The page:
case management for workers comp claims
- 3,206 Visits
- 4Feb 4, '13 by GrnTeaI did this for 17 years and loved it a lot/hated it some, pretty much like any job. I loved the autonomy (I was in the field, not stuck in a cubicle or a desk doing telephonic), getting out and about to meet new people, and learning an entirely new field of nursing that, eventually, led to my present work. And at one point I was making so much reimbursement for my mileage that it was more than my car payment. Bonus!
I got a little tired of obnoxious IWs (injured workers) but, as in hospital care, the vast majority of your patients are not obnoxious. Contrary to all the stereotypes about work comp, 95% of the claimants really did get hurt at work, really do want to get better, and really do return to work (RTW), and are grateful for your assistance in getting them appropriate, timely care.
Of the remaining 5%, more than half really did get hurt at work, and really will complete treatment, and RTW with your shoe firmly placed against their upper backs.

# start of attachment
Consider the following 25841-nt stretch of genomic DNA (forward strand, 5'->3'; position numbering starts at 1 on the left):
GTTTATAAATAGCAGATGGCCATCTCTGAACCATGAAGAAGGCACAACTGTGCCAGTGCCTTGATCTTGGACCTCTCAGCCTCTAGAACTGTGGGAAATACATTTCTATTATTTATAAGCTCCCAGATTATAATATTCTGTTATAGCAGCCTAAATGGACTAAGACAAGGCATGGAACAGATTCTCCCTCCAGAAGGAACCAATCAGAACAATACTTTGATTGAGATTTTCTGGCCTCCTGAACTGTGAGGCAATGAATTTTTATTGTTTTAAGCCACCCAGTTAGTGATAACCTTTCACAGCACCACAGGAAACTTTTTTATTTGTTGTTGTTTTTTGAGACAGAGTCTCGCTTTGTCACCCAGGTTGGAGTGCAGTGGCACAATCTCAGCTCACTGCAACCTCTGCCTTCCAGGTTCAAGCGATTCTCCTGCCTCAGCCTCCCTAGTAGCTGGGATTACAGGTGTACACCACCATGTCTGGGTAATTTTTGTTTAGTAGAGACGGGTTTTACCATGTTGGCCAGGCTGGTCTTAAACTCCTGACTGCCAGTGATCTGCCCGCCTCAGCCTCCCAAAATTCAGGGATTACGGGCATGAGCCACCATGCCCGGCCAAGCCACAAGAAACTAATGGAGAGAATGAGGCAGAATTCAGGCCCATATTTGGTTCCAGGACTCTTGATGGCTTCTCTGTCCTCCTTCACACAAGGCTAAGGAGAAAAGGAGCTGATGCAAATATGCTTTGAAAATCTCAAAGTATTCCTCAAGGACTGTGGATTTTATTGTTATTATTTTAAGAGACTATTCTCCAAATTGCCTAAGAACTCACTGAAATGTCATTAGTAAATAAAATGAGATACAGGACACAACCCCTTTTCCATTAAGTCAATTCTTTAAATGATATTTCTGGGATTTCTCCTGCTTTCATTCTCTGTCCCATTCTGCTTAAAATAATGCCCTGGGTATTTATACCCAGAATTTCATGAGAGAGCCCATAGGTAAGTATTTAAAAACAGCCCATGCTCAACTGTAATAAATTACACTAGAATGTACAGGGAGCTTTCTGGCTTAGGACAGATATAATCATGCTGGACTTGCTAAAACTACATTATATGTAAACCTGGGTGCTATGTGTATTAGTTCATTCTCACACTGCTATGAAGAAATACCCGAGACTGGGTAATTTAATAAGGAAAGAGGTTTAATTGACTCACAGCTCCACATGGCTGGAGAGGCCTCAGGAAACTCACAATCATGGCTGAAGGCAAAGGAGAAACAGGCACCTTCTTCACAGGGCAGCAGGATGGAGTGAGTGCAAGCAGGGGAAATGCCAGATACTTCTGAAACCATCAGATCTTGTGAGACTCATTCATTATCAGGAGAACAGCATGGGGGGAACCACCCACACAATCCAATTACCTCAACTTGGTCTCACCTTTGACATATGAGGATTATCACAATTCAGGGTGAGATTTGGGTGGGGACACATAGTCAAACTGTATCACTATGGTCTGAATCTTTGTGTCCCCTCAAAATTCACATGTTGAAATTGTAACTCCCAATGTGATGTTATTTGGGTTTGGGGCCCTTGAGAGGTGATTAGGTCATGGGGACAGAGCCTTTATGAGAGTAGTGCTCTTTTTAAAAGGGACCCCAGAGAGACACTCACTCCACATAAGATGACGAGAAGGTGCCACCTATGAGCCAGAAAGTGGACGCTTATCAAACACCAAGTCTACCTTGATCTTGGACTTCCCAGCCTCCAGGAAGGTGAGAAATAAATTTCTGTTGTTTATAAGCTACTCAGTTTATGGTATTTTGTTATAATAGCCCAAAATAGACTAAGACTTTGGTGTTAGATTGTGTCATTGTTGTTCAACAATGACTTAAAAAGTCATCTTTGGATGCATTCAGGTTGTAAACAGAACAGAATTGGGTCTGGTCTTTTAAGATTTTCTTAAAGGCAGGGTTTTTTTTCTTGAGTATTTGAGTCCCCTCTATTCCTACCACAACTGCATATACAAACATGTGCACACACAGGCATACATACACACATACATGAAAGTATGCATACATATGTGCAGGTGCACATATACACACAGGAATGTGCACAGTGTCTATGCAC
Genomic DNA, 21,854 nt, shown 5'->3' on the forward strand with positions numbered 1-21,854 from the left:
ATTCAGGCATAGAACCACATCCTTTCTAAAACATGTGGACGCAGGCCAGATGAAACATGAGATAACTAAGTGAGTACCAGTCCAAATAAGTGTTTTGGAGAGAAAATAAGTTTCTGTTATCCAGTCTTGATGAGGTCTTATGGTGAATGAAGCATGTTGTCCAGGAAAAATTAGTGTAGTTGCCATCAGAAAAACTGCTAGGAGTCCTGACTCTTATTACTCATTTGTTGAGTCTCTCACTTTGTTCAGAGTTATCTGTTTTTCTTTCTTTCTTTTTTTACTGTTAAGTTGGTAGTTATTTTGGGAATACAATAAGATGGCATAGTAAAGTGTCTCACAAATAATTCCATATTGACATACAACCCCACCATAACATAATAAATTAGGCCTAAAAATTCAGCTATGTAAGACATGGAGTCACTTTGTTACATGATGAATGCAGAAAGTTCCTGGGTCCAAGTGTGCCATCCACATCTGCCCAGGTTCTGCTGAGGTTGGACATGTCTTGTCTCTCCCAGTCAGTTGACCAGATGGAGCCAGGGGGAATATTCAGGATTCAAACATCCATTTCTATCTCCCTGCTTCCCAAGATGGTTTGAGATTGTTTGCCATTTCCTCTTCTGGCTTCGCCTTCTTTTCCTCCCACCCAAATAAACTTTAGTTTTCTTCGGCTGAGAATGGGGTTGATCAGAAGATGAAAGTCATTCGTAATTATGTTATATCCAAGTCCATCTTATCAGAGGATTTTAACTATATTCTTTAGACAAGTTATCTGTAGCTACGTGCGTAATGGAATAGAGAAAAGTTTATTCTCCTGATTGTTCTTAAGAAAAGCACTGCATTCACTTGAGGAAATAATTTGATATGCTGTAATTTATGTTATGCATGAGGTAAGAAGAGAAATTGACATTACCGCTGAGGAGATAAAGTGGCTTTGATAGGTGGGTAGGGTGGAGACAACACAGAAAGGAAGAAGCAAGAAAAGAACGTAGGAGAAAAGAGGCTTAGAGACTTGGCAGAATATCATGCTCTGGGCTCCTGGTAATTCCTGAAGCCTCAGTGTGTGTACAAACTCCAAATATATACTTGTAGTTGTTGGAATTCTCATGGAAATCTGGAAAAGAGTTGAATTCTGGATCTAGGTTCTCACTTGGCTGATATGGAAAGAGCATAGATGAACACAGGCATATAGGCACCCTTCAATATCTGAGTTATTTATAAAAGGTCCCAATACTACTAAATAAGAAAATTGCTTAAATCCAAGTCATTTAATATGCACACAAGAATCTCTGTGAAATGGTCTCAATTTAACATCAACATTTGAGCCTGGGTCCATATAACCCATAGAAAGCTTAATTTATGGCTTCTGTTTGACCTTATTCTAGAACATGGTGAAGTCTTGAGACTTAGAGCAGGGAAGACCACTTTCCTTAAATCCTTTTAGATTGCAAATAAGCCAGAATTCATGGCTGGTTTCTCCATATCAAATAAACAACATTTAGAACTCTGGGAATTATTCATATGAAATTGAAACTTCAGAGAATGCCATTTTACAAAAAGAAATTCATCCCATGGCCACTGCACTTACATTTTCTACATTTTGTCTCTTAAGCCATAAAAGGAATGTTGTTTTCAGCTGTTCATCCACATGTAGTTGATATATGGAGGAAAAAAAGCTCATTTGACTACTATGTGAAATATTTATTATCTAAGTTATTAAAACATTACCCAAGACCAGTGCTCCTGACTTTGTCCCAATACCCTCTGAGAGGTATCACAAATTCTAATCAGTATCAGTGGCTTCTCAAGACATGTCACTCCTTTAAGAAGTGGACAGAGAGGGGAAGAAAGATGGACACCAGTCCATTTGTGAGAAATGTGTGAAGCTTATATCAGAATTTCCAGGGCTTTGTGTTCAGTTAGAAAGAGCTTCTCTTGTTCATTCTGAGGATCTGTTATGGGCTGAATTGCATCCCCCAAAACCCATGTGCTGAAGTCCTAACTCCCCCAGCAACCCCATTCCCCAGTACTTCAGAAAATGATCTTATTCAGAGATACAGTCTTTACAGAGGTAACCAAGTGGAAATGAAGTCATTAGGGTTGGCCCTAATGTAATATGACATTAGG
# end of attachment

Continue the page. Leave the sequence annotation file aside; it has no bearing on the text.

The last small percentage are the out-and-out frauds who find themselves in the newspaper exposes of comp fraud as they collect thousands of dollars in indemnity for work injury in Minnesota while running a salvage business in the Florida Keys . But even those guys make up for much of the aggravation in entertainment value. Every WC CM can tell you hilarious stories of IWs who thought they could game the system but alas for them, came up against a smart NCM (nurse case manager) who had a well-developed BS filter (and I don't mean "bachelor's of science") and could name this tune in two notes.
Most companies won't hire if you don't already have the CCM or the RN-BC credential for case management, but some will, and will even help you get your certification (it takes two years). I think everybody should learn an entirely new field every few decades, it keeps you sharp.
- 0Feb 22, '13 by GrnTeaTPA = "third-party administrator," a company that administers claims, pays benefits and the other bills, hires case managers, etc. for insurance carriers that don't want to have claims departments themselves. My first WC CM job was with a TPA and I did files from more than 25 different carriers.
Since WC is very regulated, the process was all pretty much the same for all of them, and our company had a particular monthly report format we used for all of them, so there was not that much difference. A few had "special handling instructions," meaning they required that we always do thus-and-such in case of XYZ, or use a particular wording, or bill no more than $X for a monthly report, or paid only 1/2 mileage, or whatever.